But the question is not that simple. If we live out this sort of witness and unbelieving rulers notice we are different, then what do we say to them? On what basis should we make our appeal to them? One response is to continue in our witness. It is our faithful witness that has their attention to begin with, so why switch to something else to make our appeal? We believe that our God and his messiah are creator and redeemer and we believe that the kingdom they brought is relevant to all aspects of the created order, so we share with the wider public what we have learned from our most reliable source about what is best for everyone. The wider public need not affirm our source to see the wisdom in our position. We submit our wisdom at the public conversation table alongside the collected wisdom of every other party to the conversation, all of whom have their own authoritative sources. We seek to persuade them to do what is right not on the basis of their submission to Christ's lordship since they have not professed his lordship, but on the basis of their stated commitment to uphold the common good. 

We need not construct an allegedly neutral platform, convince them that such a platform is truly neutral since they will not be inclined to think it is, and then use it as the basis of our proposals. If we cannot convert them to Christ, why should we try to convert them to natural law? Instead, we must develop our proposals on the basis of God's kingdom as revealed in Scripture and we can argue for them with arguments that our listeners will be able to hear. Since no two audiences or dialogue partners are the same, we will have to listen to what values each party holds and then make our kingdom-grounded plea to them in terms that each one in particular can appreciate.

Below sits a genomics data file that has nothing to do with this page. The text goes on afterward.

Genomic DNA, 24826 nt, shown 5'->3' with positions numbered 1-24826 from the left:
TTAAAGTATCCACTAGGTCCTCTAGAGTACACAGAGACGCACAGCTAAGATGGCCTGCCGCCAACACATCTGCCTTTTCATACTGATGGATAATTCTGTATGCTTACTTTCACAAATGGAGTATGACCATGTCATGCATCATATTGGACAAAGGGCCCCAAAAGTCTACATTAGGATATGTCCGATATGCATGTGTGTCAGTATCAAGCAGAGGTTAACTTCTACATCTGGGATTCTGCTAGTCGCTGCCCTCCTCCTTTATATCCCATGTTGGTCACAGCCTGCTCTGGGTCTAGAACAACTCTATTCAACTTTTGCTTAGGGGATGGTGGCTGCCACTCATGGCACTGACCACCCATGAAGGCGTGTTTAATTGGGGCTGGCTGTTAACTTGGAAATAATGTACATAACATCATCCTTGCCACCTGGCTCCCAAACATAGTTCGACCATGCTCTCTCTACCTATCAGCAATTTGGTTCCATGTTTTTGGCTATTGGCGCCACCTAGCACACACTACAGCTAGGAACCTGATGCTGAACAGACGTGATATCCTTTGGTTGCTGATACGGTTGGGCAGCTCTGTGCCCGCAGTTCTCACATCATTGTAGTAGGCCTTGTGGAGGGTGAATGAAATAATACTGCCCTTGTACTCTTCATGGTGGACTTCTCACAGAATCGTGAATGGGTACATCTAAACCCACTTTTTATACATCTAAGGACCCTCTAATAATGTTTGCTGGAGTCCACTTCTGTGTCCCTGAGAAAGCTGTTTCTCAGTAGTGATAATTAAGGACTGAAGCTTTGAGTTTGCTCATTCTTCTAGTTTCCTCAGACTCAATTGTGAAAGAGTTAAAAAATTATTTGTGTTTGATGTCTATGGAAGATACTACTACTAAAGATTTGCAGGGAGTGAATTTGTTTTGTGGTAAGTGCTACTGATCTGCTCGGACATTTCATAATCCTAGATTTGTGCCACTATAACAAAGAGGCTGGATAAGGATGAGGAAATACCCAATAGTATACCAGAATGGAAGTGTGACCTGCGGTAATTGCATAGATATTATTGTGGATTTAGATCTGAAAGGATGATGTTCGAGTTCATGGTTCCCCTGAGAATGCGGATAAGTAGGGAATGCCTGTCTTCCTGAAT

Like the Apostle Paul who used synagogues and prophecy fulfillment to speak to Jews and pagan religious centers and the notion of an unknown God to speak to Athenians, we carefully study the value systems of our conversation partners and we mediate Christ's will to them in terms they are able to hear. If our dialogue partner already subscribes to a notion of natural law, we might find it a useful entry point. But to begin with the assumption that natural law theory is always the best vantage point from which to speak to unbelievers does not do justice to the complexities of the current cultural climate. This approach was so helpful in the past only because the notion of natural law in previous generations, at least in the Western world, was deeply shaped by Christian presuppositions. That common heritage no longer obtains to the degree it once did. 

What then is our point of contact? Our common humanity, our shared public spaces and institutions, and whatever other overlapping convictions we discover we share with particular dialogue partners as we learn to listen carefully to them. 

 

5. Is it not a contradiction to claim, as Hauerwas does, that natural law is not a valid basis for Christian influence upon the public square and then to glean support from secular philosophy as to the contingency and communal dependency of knowledge? If secular philosophy is what veered natural theology off track, is it not dangerous to rely upon such philosophy in suggesting how to get it back on track? (asked by Keith D. Stanglin) 

This question does not do justice to the point Hauerwas is making. Hauerwas only objects to natural law as a source of knowledge deemed independent of Christ and made applicable to a realm of life to which the revelation of Christ is made irrelevant. He further objects to Christians using a natural law framework devoid of Christ to develop ethical proposals that do not assign God's revelation in Christ a privileged position. 

It is true, nonetheless, that Hauerwas draws upon Wittgenstein, MacIntyre, and other philosophers to support his case that knowledge is community dependent and that, even when it purports to be community independent, a wider vantage point reveals that it remains the product of a distinct community with a distinct set of practices that support and reinforce its knowledge.